Thursday | July 31, 2003
No WMD, but plenty of war
By Steve Gilliard
A Bill Safire moldy oldy
When Iraqi scientists are permitted to talk to inspectors and journalists without fear of having their tongues later cut out and their families slaughtered by Saddam, the truth will out in vivid detail about the decadelong deception of the U.N. With "Dr. Germs" singing to save her life at future war crimes trials, today's American straddlers will at last be confronted with conclusive evidence they now profess to doubt ... When the postwar books are written, a former Iraqi spymaster with knowledge of the suicide attacker Mohamed Atta's perhaps unwitting connection to Saddam will eagerly come forth to spill all he knows to save his neck or sell his memoirs. Suspected followers of Osama bin Laden like Musaab Zarqawi and Mullah Krekar, if alive, will further link Al Qaeda to Saddam's mukhabarat police.
Well, not exactly.
Scientists Still Deny Iraqi Arms Programs
The sources said four senior scientists and more than a dozen at lower levels who worked for the Iraqi government have been interviewed by U.S. officials under the direction of the CIA. Some scientists have been arrested and held for months, others have made deals in return for information and at least one has agreed to be interviewed outside Iraq.
No matter the circumstances, all of the scientists interviewed have denied that Hussein had reconstituted his nuclear weapons program or developed and hidden chemical or biological weapons since United Nations inspectors left in 1998. Several key Iraqi officials questioned the significance of evidence cited by the Bush administration to suggest that Hussein was stepping up efforts to develop new weapons of mass destruction programs....The United States is still interviewing lower-level Iraqi security and intelligence officials associated with the programs, but the searching of alleged weapons sites has all but halted, officials said.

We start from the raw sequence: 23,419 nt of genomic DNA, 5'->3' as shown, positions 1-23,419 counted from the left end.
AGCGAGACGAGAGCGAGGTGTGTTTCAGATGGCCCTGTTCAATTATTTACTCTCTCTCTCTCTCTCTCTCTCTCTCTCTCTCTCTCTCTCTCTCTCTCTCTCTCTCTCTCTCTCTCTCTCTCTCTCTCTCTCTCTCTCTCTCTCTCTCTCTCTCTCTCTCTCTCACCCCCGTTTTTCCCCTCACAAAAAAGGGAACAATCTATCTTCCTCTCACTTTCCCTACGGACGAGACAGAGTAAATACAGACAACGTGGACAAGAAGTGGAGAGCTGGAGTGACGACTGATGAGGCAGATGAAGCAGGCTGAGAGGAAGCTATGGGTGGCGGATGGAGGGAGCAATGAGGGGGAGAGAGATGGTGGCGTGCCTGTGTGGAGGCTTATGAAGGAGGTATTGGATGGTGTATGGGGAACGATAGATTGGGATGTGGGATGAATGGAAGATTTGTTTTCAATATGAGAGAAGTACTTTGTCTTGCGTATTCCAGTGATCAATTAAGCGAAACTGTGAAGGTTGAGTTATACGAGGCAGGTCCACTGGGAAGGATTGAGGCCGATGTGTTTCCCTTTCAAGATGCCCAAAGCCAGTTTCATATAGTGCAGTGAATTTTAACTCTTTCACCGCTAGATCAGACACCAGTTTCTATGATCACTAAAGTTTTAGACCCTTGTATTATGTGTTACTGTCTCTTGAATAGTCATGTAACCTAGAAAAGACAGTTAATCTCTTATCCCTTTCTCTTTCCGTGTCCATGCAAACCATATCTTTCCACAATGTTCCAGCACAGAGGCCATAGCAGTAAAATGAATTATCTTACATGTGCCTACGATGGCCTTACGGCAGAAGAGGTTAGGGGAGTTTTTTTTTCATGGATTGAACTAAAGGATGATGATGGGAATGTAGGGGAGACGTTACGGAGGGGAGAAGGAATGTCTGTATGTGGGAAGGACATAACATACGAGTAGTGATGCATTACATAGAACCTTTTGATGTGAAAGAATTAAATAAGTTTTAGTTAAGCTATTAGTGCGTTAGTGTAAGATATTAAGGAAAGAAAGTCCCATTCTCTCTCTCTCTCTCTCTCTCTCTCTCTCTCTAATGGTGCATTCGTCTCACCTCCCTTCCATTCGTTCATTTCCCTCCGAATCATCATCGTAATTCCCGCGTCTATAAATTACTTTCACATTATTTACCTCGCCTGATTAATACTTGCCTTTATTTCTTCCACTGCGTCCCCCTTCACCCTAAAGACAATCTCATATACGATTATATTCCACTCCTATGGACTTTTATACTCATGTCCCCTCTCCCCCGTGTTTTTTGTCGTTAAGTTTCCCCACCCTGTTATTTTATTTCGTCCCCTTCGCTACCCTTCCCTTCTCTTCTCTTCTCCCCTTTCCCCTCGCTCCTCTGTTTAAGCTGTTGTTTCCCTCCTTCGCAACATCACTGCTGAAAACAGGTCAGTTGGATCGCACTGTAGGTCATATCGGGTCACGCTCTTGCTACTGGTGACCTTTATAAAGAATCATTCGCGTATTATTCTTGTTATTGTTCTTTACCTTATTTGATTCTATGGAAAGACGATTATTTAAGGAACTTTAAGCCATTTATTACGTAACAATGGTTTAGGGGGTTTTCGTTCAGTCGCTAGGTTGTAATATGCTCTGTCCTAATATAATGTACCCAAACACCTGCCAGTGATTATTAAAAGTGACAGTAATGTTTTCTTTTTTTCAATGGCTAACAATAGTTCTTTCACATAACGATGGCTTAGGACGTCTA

I wonder why?
The 45 minutes claim was questioned by Dr (David)Kelly, Whitehall's top adviser on chemical and biological weapons, both in conversations with BBC journalists and in evidence he gave to the foreign affairs committee on July 15, two days before he apparently killed himself.
Dr Kelly, a former UN inspector in Iraq, told the committee that it "would be very difficult to see how Iraq could deploy in 45 minutes".
He called the claim "very unlikely", adding: "It is actually quite a long and convoluted process to go from having bulk agent and munitions to actually getting them to the bunker for storage and then issue them and subsequently deploy them."
So the snipe hunt is over and there are no weapons, no chatty scientists and plenty of war:
Sgt. Michael O'Neill told of another grenade that rolled across the hood of his Humvee and exploded right next to him. Luckily, his hapless attacker had bought a concussion grenade, all noise and no explosives, so O'Neill lost his hearing instead of his life.
Days earlier, O'Neill said, he had watched a rocket-propelled grenade blast the fuel tanks of an armored personnel carrier directly in front of him in a convoy. He threw his Humvee into reverse to escape the flames, and a second RPG screamed across his hood, a few feet from his face, right where he had been a moment earlier.
Practically every soldier here has a story, and the tales have a common theme. Life for U.S. troops in Iraq these days is permeated by a lethal uncertainty. Attackers can be anyone, anywhere, anytime, perpetrating guerrilla-style violence on a scale not encountered by U.S. forces since the Vietnam War.
Posted July 31, 2003 01:41 AM